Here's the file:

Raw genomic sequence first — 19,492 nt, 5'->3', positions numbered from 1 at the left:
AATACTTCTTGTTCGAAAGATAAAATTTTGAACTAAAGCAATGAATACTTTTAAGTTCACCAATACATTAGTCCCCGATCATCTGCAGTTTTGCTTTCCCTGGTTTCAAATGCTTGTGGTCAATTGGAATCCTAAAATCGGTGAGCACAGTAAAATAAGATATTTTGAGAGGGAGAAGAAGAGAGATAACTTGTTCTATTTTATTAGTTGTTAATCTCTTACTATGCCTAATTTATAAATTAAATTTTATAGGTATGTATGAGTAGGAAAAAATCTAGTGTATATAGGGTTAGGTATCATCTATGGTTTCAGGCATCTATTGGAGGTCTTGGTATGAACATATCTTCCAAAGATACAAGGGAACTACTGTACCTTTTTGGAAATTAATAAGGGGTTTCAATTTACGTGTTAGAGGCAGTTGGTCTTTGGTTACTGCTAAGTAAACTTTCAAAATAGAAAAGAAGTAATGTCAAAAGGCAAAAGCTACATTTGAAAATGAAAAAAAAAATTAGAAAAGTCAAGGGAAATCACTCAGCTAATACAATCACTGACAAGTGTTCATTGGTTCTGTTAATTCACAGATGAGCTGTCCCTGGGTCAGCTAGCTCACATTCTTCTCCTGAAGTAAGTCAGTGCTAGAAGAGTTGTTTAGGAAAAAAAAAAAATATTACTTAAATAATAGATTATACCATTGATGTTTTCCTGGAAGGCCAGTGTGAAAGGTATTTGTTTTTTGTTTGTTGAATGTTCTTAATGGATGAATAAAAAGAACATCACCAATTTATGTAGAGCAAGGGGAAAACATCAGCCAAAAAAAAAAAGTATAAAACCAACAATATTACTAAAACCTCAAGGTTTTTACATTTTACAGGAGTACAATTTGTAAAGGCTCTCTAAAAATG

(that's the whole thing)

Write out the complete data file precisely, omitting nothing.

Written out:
Raw genomic sequence first — 19,492 nt, 5'->3', positions numbered from 1 at the left:
AATACTTCTTGTTCGAAAGATAAAATTTTGAACTAAAGCAATGAATACTTTTAAGTTCACCAATACATTAGTCCCCGATCATCTGCAGTTTTGCTTTCCCTGGTTTCAAATGCTTGTGGTCAATTGGAATCCTAAAATCGGTGAGCACAGTAAAATAAGATATTTTGAGAGGGAGAAGAAGAGAGATAACTTGTTCTATTTTATTAGTTGTTAATCTCTTACTATGCCTAATTTATAAATTAAATTTTATAGGTATGTATGAGTAGGAAAAAATCTAGTGTATATAGGGTTAGGTATCATCTATGGTTTCAGGCATCTATTGGAGGTCTTGGTATGAACATATCTTCCAAAGATACAAGGGAACTACTGTACCTTTTTGGAAATTAATAAGGGGTTTCAATTTACGTGTTAGAGGCAGTTGGTCTTTGGTTACTGCTAAGTAAACTTTCAAAATAGAAAAGAAGTAATGTCAAAAGGCAAAAGCTACATTTGAAAATGAAAAAAAAAATTAGAAAAGTCAAGGGAAATCACTCAGCTAATACAATCACTGACAAGTGTTCATTGGTTCTGTTAATTCACAGATGAGCTGTCCCTGGGTCAGCTAGCTCACATTCTTCTCCTGAAGTAAGTCAGTGCTAGAAGAGTTGTTTAGGAAAAAAAAAAAATATTACTTAAATAATAGATTATACCATTGATGTTTTCCTGGAAGGCCAGTGTGAAAGGTATTTGTTTTTTGTTTGTTGAATGTTCTTAATGGATGAATAAAAAGAACATCACCAATTTATGTAGAGCAAGGGGAAAACATCAGCCAAAAAAAAAAAGTATAAAACCAACAATATTACTAAAACCTCAAGGTTTTTACATTTTACAGGAGTACAATTTGTAAAGGCTCTCTAAAAATG